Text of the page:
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The Calcutta Chromosome: A Novel of Fevers, Delirium & Discovery

3.3 (4192)

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    Available in PDF - DJVU Format | The Calcutta Chromosome: A Novel of Fevers, Delirium & Discovery.pdf | Language: ENGLISH
    Amitav Ghosh(Author) Simon Vance(Narrator)

    Book details

Antar, a computer-bound Egyptian clerk in New York City, investigates the strange truth of what happened in a tropical laboratory in the 1890s. Offers a cast of extraordinary characters, advanced computer science, religious cults, and portraits of 20th-century India and America.

"A novelist of dazzling ingenuity, Ghosh presents an engrossing tale that is at once a work of science fiction, a medical mystery, and a fascinating history of malaria research.... The plot unfolds like the involution of a hypertext, and the novel's clever subtext, which pits India's age-old wisdom and faith against Western science and England's colonial arrogance, is scintillating." --"San Francisco Chronicle"Ghosh unseams both chronology and distance with a Borgesian flair."--"The New Yorker"A rollicking ride between the past and the future, real and imagined history, science and counterscience."--"Los Angeles Times --This text refers to an out of print or unavailable edition of this title.

3.4 (7877)
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Supported Devices Windows PC/PocketPC, Mac OS, Linux OS, Apple iPhone/iPod Touch.
# of Devices Unlimited
Flowing Text / Pages Pages
Printable? Yes

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Read online or download a free book: The Calcutta Chromosome: A Novel of Fevers, Delirium & Discovery


Review Text

  • By Florabunda on 5 June 2017

    Interesting, exciting

  • By Miketang on 22 February 2017

    Extremely difficult to rate this book. The constituent parts of the story were gripping and well written. The ideas and background were interesting and well-integrated with the narrative. I did not expect it, but it was a page-turner which I finished very quickly. This was helped because the author split it into manageable chunks, unlike the unwieldy closely-written print of so many impenetrable novels these days. And yet… me his overriding idea somewhere got lost and the constituent parts ultimately failed to cohere. The ending was consequently a let down. I count myself a reasonably bright reader. However I could only half fathom out the end by going back to consult the beginning. If the novel was properly realised then what came between the start and finish should have made that unnecessary. The "big idea" was evidently chromosomal transfer - inserting chromosomes into another person and gradually taking him over - as a means of attaining immortality and/or consciousness overriding the normal limits of space-time. This is related in the novel to Ross's work on malaria and the pre-antibiotic technique of treating tertiary syphilis by infecting sufferers with the malaria bug. Presumably the cure points to some element in the bug (chromosome?) taking over constituents of the recipient's brain and thereby halting the syphilitic paresis. Transfer of chromosomes into another person parallels the transfer of the malaria bug. The idea of a mystical group guiding Ross to his discoveries in the hope of refining their own chromosomal transfer techniques is fair enough. Ditto the use of time shifts to point to survival of consciousness outside localised space-time. The elements are in place for a fascinating sci-fi treatment. Where the whole thing (for me at least) breaks down is in the idea that at the moment Ross discovers something the nature of the parasite changes, providing a new malaria variant and this would somehow help the mystical group advance their chromosomal transfer technique. Why? And isn't it a rather convoluted process? If the author has attempted to explain this, I'm afraid he lost me. For me the story-telling is excellent but the sci-fi theme ultimately remains unrealised and so the novel can only be regarded as partially successful.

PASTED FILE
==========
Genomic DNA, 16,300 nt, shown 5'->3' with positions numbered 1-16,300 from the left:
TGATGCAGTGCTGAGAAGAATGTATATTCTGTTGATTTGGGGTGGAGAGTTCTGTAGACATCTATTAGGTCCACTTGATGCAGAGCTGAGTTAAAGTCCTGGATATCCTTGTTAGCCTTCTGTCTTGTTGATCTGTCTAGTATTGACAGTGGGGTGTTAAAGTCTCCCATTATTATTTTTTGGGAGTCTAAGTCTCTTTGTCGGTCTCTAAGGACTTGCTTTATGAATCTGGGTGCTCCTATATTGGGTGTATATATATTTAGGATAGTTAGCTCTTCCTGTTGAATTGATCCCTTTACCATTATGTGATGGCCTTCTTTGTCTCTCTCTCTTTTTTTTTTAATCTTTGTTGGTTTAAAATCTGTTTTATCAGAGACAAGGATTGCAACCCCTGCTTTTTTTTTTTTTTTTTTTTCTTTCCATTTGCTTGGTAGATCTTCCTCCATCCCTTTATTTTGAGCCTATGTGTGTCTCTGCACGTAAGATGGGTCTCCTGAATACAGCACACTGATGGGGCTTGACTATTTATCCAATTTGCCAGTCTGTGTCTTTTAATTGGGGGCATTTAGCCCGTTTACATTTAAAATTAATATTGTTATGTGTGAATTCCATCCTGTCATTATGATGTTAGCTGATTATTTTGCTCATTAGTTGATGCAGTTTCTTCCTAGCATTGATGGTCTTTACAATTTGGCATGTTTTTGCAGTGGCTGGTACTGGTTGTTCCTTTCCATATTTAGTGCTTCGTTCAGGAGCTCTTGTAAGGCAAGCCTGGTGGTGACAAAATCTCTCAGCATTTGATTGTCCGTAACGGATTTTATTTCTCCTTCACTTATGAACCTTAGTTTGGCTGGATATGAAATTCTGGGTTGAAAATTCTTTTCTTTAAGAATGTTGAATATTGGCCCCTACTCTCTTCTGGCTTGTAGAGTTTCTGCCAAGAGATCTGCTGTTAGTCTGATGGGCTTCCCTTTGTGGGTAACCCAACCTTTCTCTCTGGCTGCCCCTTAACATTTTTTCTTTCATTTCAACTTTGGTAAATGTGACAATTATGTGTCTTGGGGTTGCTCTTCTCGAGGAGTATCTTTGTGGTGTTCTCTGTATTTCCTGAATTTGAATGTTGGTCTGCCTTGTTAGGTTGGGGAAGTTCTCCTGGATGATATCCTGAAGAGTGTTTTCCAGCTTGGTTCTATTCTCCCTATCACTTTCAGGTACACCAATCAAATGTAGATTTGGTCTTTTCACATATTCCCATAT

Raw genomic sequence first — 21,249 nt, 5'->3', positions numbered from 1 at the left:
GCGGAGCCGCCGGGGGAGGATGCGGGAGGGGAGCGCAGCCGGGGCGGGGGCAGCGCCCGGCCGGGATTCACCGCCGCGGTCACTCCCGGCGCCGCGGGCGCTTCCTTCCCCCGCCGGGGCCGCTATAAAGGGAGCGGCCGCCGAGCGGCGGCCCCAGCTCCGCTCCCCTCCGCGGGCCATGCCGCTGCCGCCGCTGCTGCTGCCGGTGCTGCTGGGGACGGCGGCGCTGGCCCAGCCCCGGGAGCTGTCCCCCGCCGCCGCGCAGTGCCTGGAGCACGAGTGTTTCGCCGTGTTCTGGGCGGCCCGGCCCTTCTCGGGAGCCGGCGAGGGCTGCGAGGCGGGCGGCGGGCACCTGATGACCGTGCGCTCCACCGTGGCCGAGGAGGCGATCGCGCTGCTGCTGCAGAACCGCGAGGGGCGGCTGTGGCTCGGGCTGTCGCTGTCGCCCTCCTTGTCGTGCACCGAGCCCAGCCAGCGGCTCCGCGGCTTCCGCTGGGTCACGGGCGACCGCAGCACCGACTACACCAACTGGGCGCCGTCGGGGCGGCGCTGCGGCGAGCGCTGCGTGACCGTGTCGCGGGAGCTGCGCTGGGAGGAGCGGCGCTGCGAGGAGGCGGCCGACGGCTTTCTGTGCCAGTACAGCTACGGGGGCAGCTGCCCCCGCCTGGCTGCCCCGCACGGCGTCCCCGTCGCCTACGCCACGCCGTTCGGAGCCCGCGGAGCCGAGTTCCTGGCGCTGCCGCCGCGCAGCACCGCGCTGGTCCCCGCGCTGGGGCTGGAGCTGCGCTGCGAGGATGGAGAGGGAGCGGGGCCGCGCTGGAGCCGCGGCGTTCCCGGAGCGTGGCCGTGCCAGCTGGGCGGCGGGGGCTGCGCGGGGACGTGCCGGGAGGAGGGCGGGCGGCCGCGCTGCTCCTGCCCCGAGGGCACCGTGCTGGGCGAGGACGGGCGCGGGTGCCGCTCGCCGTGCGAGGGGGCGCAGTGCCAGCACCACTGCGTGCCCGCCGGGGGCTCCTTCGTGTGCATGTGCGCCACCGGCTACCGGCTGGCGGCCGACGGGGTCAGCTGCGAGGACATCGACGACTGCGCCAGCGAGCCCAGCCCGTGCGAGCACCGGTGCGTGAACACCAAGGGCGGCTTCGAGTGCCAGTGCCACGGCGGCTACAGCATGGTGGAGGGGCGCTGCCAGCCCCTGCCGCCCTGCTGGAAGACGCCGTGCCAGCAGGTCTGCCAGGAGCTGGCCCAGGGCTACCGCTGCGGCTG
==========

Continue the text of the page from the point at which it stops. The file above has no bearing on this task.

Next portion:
• By CMA on 31 March 2016

    Arrived as expected

  • By april on 4 November 2016

    left me cold...good craftmanship, good firm, but dull content

  • By Abhy Sen on 8 October 2015

    Good read, delivered as expected, pages are in good condition

  • By Coleridgegill on 11 February 2017

    Disappointing mix of quasi science, magic realism and time travelling. Not quite sure what he was trying to do.

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